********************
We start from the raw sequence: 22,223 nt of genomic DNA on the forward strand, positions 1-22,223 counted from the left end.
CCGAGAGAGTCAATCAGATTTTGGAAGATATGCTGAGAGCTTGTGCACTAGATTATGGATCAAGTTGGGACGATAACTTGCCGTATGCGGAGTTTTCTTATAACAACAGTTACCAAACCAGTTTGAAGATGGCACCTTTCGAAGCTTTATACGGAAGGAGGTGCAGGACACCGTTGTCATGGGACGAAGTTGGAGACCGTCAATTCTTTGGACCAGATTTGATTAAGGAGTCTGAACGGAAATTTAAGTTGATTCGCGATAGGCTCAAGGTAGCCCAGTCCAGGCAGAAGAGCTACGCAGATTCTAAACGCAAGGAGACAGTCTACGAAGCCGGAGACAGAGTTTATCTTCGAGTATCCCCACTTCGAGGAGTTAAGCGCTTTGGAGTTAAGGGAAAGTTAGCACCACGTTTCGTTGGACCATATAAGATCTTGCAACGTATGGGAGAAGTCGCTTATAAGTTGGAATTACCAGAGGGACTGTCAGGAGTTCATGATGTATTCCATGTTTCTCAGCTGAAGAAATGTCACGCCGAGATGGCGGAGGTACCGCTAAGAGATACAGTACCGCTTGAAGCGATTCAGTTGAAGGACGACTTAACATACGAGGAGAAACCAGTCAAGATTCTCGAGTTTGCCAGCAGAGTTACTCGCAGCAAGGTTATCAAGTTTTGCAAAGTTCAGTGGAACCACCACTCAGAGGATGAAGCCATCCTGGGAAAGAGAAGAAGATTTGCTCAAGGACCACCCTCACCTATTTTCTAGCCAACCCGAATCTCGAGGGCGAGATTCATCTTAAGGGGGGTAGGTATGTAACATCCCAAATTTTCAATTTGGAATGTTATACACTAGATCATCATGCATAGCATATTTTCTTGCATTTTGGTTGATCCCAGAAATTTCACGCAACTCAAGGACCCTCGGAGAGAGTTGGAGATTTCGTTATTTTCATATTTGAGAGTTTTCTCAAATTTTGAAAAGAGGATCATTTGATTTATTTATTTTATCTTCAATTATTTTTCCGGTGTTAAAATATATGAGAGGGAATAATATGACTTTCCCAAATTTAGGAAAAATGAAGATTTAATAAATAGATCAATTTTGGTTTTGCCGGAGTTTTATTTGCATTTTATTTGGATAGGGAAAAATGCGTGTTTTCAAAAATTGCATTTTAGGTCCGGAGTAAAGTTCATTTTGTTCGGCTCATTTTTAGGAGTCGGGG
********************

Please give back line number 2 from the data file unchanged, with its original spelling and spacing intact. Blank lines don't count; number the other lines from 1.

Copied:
CCGAGAGAGTCAATCAGATTTTGGAAGATATGCTGAGAGCTTGTGCACTAGATTATGGATCAAGTTGGGACGATAACTTGCCGTATGCGGAGTTTTCTTATAACAACAGTTACCAAACCAGTTTGAAGATGGCACCTTTCGAAGCTTTATACGGAAGGAGGTGCAGGACACCGTTGTCATGGGACGAAGTTGGAGACCGTCAATTCTTTGGACCAGATTTGATTAAGGAGTCTGAACGGAAATTTAAGTTGATTCGCGATAGGCTCAAGGTAGCCCAGTCCAGGCAGAAGAGCTACGCAGATTCTAAACGCAAGGAGACAGTCTACGAAGCCGGAGACAGAGTTTATCTTCGAGTATCCCCACTTCGAGGAGTTAAGCGCTTTGGAGTTAAGGGAAAGTTAGCACCACGTTTCGTTGGACCATATAAGATCTTGCAACGTATGGGAGAAGTCGCTTATAAGTTGGAATTACCAGAGGGACTGTCAGGAGTTCATGATGTATTCCATGTTTCTCAGCTGAAGAAATGTCACGCCGAGATGGCGGAGGTACCGCTAAGAGATACAGTACCGCTTGAAGCGATTCAGTTGAAGGACGACTTAACATACGAGGAGAAACCAGTCAAGATTCTCGAGTTTGCCAGCAGAGTTACTCGCAGCAAGGTTATCAAGTTTTGCAAAGTTCAGTGGAACCACCACTCAGAGGATGAAGCCATCCTGGGAAAGAGAAGAAGATTTGCTCAAGGACCACCCTCACCTATTTTCTAGCCAACCCGAATCTCGAGGGCGAGATTCATCTTAAGGGGGGTAGGTATGTAACATCCCAAATTTTCAATTTGGAATGTTATACACTAGATCATCATGCATAGCATATTTTCTTGCATTTTGGTTGATCCCAGAAATTTCACGCAACTCAAGGACCCTCGGAGAGAGTTGGAGATTTCGTTATTTTCATATTTGAGAGTTTTCTCAAATTTTGAAAAGAGGATCATTTGATTTATTTATTTTATCTTCAATTATTTTTCCGGTGTTAAAATATATGAGAGGGAATAATATGACTTTCCCAAATTTAGGAAAAATGAAGATTTAATAAATAGATCAATTTTGGTTTTGCCGGAGTTTTATTTGCATTTTATTTGGATAGGGAAAAATGCGTGTTTTCAAAAATTGCATTTTAGGTCCGGAGTAAAGTTCATTTTGTTCGGCTCATTTTTAGGAGTCGGGG